What is a GDV or gastric dilitation & Volvulus?
This emergency illness tends to occur in large breed dogs. When it occurs it can be associated with a mortality rate as high as 45%. This event is caused by enlargement of the stomach with rotation of the stomach causing an obstruction. When the stomach becomes twisted it prevents fluid or gas from leaving the esophagus or entering the small intestines. This causes the stomach to continue to get bigger. The combination of the twisting and filling with fluid and gas damages the blood supply to the stomach.
Why does it happen?
The cause of GDV is unknown. It does however seem that exercise after ingestion of a meal or water can contribute to the occurrence of a GDV.
What can be done to prevent GDV?
The best way to prevent a GDV is to have a procedure called a prophylactic gastropexy. This can be done when your female dog is spayed. It does require a slightly longer abdominal incision but this is the ideal time. If you have a large breed male dog a gastropexy can be done when he is neutered.
How do you know if your dog has a GDV or bloated?
Common Clinical Signs of Bloat or GDV:
What's the next step?
- unproductive retching
- does your dog seem like they are vomiting but only bringing up saliva
- are they collapsed, pale and weak
- does their abdomen seem very bloated or distended
Gastric diliation and volvulus is a surgical emergency. You must see your veterinarian immediately. If this occurs after hours you cannot wait go to the nearest emergency clinic. I am available in Milford at Veterinary Care Specialists upon request.
Stabilization is very important. This requires an iv catheter, iv fluids, pain medications, physical examination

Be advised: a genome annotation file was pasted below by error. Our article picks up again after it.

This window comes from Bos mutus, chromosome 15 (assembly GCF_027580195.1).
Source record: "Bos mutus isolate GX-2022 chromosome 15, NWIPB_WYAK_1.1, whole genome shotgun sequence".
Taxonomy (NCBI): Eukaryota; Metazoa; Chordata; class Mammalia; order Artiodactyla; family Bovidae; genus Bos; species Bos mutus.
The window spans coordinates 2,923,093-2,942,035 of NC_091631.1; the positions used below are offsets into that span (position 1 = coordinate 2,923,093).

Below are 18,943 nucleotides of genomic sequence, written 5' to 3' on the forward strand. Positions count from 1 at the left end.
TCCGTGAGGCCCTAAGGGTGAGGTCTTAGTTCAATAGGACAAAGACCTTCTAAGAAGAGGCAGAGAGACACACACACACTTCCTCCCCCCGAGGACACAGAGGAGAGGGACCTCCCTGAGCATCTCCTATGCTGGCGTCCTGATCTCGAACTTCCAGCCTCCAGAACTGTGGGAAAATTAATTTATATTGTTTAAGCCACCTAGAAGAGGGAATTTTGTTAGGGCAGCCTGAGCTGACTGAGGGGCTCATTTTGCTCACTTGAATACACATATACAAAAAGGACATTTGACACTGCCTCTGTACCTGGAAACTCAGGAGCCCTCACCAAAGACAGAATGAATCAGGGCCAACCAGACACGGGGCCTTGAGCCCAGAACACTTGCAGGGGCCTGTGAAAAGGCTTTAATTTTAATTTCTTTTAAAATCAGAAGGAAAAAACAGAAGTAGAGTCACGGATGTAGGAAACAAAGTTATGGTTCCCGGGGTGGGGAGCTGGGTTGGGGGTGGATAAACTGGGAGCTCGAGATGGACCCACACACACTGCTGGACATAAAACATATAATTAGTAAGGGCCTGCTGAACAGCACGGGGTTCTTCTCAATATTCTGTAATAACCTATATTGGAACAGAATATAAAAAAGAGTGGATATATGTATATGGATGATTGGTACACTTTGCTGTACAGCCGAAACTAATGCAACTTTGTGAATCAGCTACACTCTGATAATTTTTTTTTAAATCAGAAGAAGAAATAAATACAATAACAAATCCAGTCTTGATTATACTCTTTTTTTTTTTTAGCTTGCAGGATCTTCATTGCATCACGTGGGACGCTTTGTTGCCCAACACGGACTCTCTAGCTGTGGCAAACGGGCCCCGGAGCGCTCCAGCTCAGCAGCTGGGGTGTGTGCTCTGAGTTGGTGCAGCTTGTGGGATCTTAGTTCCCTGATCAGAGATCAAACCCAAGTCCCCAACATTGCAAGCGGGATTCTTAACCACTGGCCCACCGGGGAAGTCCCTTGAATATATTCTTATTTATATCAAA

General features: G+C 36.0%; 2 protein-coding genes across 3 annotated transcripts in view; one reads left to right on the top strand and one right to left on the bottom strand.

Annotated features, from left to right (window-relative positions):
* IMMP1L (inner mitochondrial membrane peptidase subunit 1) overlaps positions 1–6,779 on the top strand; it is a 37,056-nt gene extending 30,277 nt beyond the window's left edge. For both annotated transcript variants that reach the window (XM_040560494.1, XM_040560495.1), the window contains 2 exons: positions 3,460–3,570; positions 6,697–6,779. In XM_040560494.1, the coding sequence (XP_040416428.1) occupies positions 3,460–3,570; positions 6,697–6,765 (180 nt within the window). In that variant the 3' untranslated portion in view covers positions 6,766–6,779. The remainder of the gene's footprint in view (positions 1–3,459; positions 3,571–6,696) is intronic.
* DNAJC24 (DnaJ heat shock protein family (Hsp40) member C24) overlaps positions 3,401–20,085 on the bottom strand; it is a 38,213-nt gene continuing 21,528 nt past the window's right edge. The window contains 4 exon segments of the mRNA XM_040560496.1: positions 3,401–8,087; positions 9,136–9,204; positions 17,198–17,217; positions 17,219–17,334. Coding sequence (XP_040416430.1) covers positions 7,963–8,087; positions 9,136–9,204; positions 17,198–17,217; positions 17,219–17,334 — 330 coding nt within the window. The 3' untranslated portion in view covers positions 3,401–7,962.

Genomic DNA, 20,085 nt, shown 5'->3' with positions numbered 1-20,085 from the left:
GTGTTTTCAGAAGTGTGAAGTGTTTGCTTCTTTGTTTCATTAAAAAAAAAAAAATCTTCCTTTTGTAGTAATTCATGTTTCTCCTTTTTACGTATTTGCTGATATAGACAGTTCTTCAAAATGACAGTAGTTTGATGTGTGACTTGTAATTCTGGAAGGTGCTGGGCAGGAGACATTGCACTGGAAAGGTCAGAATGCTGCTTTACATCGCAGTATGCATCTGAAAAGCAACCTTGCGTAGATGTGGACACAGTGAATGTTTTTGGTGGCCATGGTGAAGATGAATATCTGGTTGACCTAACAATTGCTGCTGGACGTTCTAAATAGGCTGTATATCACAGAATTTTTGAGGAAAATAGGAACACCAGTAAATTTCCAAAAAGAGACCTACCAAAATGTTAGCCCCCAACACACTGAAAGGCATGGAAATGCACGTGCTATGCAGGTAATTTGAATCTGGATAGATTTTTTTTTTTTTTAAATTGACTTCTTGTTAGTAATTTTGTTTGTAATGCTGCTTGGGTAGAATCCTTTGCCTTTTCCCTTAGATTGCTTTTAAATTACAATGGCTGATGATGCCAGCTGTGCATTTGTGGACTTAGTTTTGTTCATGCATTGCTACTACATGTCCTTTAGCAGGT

Bloodwork is very important. If you can obtain a lactate this can be a good measure of perfusion and give you a clue to the how severely your patient is affected by shock.
Once stabilized a right lateral radiograph should be obtained to confirm the diagnosis.
If the patient is greater than 7 or 8 years of age I would also recommend getting chest radiographs to rule out any other disease process. GDVs can occur secondary to other disease processes on occasion.
Once the patient is stabilized the stomach should be decompressed via trocarization or stomach tube. Ideally this should be done prior to transfer or surgery.
Surgery is a necessity. This problem will not resolve. The longer it goes without definitive treatment the more severely the dog is affected by shock, gastric necrosis is possible, and splenic damage.
A gastropexy needs to be performed in the stable patient. It is possible that if gastric necrosis has occurred that a portion of the stomach may require removal. The spleen must be evaluated to determine if it is viable. If thrombosis has occurred it must be removed.
How can I help?
If I am available I can perform the surgery in your office if you feel you can manage aftercare within your facility. I am also always available at Veterinary Care Specialists in Milford. I am available after hours if the owner wants to have a board certified surgeon perform the surgery. The on call doctor will call me in to take care of your clients.